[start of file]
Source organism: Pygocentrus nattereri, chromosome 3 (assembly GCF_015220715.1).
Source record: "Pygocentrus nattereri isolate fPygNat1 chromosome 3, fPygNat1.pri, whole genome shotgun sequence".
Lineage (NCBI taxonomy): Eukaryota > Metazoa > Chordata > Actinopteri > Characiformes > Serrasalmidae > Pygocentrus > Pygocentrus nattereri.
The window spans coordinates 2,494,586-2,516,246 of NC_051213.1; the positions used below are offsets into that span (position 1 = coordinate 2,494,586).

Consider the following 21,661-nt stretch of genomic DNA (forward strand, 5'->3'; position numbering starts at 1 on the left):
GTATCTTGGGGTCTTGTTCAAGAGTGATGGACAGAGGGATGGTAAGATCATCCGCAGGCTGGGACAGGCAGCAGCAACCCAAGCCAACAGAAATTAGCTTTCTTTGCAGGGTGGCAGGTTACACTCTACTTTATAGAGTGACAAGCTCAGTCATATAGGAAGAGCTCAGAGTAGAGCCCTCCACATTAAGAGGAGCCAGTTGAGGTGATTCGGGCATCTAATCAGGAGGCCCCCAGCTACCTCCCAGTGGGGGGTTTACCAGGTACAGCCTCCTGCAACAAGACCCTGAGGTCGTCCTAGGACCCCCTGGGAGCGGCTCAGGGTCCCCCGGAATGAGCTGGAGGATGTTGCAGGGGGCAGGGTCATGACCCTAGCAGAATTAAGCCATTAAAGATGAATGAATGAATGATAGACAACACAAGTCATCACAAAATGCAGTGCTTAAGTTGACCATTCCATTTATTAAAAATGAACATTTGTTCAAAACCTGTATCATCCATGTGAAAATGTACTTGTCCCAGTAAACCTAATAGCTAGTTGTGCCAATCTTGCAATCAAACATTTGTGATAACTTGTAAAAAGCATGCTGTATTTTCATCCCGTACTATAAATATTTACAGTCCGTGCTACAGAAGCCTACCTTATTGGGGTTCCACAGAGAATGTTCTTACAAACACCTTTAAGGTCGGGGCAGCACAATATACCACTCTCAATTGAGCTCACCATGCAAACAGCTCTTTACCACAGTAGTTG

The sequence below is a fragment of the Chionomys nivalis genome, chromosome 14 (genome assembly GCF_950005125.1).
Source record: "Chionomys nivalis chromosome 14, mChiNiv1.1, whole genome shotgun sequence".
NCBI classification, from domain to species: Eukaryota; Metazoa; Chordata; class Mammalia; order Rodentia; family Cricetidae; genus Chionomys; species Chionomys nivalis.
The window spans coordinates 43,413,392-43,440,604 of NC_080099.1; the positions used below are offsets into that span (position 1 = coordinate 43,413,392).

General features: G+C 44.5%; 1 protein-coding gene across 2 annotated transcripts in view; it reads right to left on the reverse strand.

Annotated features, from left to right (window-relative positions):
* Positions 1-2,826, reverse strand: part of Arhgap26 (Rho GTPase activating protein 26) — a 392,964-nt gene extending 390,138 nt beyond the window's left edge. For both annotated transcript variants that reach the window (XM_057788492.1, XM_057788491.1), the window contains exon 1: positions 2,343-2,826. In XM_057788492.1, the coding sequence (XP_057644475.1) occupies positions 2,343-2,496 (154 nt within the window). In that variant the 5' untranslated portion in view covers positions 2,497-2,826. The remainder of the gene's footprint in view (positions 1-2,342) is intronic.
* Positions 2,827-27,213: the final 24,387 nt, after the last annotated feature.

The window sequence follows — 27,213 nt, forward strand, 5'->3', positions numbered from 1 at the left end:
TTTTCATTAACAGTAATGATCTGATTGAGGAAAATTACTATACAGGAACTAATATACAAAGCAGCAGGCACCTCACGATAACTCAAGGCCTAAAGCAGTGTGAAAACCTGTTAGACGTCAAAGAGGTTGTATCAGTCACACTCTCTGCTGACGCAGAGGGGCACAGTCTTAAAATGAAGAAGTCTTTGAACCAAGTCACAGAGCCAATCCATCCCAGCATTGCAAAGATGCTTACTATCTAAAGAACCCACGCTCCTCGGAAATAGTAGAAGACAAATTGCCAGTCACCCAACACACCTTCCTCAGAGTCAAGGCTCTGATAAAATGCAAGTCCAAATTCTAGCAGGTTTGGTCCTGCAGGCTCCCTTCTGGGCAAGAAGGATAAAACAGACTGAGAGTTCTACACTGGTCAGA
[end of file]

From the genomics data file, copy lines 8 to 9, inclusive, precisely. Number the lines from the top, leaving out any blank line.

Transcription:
Source record: "Chionomys nivalis chromosome 14, mChiNiv1.1, whole genome shotgun sequence".
NCBI classification, from domain to species: Eukaryota; Metazoa; Chordata; class Mammalia; order Rodentia; family Cricetidae; genus Chionomys; species Chionomys nivalis.